PhotoConsumers agree on the need for higher minimum wage -- but how high?


A new Harris Poll finds a large majority of those asked (72%) think the current federal minimum wage of $7.25 per hour is lower than it should be. However, while they clearly believe it should be higher, exactly how high is a more contentious subject.


When told that some U.S. cities have introduced programs to raise their minimum wage rates to $15.00 per hour over the next few years, 59% of U.S. adults -- crossing regional, political, generational, gender and income lines -- say that's at least somewhat higher than it should be.


Divergence of opinion


But not everyone feels this way. While majorities of Republicans (81%) and Independents (62%) say $15.00 per hour is more than the minimum wage should be, only 4 in 10 Democrats (41%) share this perspective, slightly behind the percentage who think it’s about right (43%).


While resistance to this level of compensation likely has many causes, one that may be weighing on adults’ minds is concern over their own bottom lines: eight in 10 consumers (81%) believe a higher minimum wage would increase costs for consumers.


When presented with key provisions from the New York State wage board’s recent recommendation to increase the minimum wage to $15.00 per hour for fast food workers at chains with more than 30 locations, sentiments were mixed toward many elements of it.


Just over half of those asked (53%) support the end-of-2018 deadline for reaching this wage rate in 2018, while just over half (52%) oppose the mid-2021 statewide deadline. But ultimately consumers most take issue with the divergent standards these dates represent. Six in 10 U.S. adults (60%) oppose New York City and the rest of the state reaching a $15.00 per hour minimum wage at different times.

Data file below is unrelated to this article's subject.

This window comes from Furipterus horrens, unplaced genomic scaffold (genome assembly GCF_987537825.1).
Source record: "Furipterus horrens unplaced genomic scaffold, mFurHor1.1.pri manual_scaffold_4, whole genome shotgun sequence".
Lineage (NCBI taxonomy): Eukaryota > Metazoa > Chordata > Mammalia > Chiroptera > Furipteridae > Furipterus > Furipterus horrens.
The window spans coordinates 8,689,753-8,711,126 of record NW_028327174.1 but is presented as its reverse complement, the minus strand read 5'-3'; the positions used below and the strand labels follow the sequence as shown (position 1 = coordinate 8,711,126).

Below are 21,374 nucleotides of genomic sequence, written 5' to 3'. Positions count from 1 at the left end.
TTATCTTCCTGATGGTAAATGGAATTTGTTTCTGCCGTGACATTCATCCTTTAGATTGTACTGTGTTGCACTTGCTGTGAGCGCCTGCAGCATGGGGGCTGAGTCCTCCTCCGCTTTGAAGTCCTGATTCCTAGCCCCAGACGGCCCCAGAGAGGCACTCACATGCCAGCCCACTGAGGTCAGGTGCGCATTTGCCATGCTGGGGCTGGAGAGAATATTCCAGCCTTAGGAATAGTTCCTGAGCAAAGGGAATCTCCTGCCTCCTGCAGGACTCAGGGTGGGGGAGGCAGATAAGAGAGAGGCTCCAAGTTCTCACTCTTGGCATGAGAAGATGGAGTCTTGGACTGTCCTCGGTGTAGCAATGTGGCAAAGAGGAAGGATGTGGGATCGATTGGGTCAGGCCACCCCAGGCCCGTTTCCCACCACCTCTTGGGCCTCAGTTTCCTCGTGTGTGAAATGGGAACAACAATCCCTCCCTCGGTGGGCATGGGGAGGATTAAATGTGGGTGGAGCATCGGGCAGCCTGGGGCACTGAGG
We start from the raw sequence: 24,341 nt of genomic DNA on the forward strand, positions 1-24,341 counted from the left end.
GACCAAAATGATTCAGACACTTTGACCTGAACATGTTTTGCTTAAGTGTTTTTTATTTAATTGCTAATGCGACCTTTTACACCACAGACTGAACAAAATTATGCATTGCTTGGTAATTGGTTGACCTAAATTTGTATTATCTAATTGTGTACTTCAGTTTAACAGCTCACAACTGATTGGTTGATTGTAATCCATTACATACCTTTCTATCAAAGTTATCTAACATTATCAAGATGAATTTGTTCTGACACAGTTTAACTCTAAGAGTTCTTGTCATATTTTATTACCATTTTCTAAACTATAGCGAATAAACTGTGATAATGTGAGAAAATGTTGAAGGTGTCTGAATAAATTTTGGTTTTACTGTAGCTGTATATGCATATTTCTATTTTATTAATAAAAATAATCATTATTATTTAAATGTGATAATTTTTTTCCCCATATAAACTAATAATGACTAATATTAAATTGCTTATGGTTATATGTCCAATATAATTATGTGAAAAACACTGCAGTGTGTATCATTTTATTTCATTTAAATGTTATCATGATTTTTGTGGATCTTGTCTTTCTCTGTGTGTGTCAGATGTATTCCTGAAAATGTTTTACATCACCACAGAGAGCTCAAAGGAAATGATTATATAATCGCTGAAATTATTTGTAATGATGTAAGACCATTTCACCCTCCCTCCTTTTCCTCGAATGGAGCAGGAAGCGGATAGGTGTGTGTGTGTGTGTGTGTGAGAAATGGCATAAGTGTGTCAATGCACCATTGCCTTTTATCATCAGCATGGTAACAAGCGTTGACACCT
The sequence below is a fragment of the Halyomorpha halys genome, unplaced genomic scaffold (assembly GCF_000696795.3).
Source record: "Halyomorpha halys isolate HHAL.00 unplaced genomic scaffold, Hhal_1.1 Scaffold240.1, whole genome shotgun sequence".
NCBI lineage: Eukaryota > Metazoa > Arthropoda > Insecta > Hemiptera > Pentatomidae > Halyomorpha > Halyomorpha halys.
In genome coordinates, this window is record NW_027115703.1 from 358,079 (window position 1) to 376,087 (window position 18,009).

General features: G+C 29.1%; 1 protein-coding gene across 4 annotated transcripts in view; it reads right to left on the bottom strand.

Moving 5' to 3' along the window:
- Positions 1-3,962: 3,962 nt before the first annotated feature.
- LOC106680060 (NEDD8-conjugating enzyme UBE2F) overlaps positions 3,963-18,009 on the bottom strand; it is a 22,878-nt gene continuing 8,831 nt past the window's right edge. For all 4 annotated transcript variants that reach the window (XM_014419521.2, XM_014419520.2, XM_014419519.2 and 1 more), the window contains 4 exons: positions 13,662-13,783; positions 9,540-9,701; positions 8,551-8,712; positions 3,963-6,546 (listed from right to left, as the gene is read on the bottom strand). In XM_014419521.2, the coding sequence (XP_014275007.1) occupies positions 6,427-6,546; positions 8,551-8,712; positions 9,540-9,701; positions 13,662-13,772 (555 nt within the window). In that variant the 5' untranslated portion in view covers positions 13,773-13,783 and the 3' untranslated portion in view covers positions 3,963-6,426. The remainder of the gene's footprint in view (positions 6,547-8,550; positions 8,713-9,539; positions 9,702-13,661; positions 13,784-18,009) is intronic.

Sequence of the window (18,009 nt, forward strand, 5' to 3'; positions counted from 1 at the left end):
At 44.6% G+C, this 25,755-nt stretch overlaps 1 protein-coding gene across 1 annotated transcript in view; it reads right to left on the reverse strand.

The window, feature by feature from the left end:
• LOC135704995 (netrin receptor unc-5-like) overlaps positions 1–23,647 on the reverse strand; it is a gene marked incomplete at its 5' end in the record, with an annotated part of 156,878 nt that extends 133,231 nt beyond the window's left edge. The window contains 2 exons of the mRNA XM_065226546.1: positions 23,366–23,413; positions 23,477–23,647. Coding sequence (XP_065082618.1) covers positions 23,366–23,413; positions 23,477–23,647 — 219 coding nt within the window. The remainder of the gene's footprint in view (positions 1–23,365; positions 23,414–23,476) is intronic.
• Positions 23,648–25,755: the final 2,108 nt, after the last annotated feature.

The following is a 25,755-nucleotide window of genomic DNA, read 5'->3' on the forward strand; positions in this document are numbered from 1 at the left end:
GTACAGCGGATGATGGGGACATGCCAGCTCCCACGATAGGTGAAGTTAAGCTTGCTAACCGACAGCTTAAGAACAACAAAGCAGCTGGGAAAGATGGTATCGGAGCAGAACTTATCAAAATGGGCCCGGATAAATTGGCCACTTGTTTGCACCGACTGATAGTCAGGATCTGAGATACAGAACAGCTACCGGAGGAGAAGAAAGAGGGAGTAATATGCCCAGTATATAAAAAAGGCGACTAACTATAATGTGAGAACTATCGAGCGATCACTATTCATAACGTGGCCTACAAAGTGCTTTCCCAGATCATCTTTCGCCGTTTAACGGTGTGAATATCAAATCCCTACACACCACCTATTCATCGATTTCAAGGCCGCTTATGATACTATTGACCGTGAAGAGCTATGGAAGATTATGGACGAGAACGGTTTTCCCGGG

A 55% majority opposes the recommendation’s focus on workers in the fast food industry, while a narrow 52% majority opposes its focus on chains with 30 or more locations.


Big picture


Stepping back from which cities are planning what wage hikes and looking at these issues more broadly, a resounding 87% of U.S. adults agree -- 52% strongly so -- that raising the minimum wage only for fast food workers is unfair to workers in other industries.


Majorities also agree that all workers should be entitled to the same minimum wage, regardless of what industry they’re in (76%) and that all employers should be required to pay the same minimum wage regardless of company size (69%).


Fewer than 3 in ten (28%) say there should not be a minimum wage requirement at all.


Circling back to the contentious $15.00 figure, when asked directly whether they agree or disagree that the minimum wage should be increased to $15.00 per hour nationwide, consumers are divided down the middle at 50% each. Even drilling down to “strongly” agree and disagree responses reveals an all but even divide, with 29% strongly agreeing and 28% strongly disagreeing.


Nearly three-fourths of Democrats (73%) agree that the minimum wage should be increased to $15.00 per hour nationwide, while nearly 8 in 10 Republicans (79%) and over half of Independents (55%) disagree.


Divides also exist by generation and income:

  • 58% of Millennials agree, while Gen Xers are divided (49% agree, 51% disagree) and majorities of Baby Boomers (55%) and Matures (56%) disagree.
  • Roughly 6 in 10 (59%) of those who would be affected most by such a move -- those in households earning under $50,000 per year -- agree with the concept, while majorities of those in households earning $75,000 per year or more disagree (61% of those earning $75k-$100k, 59% of those earning $100k or more) disagree.

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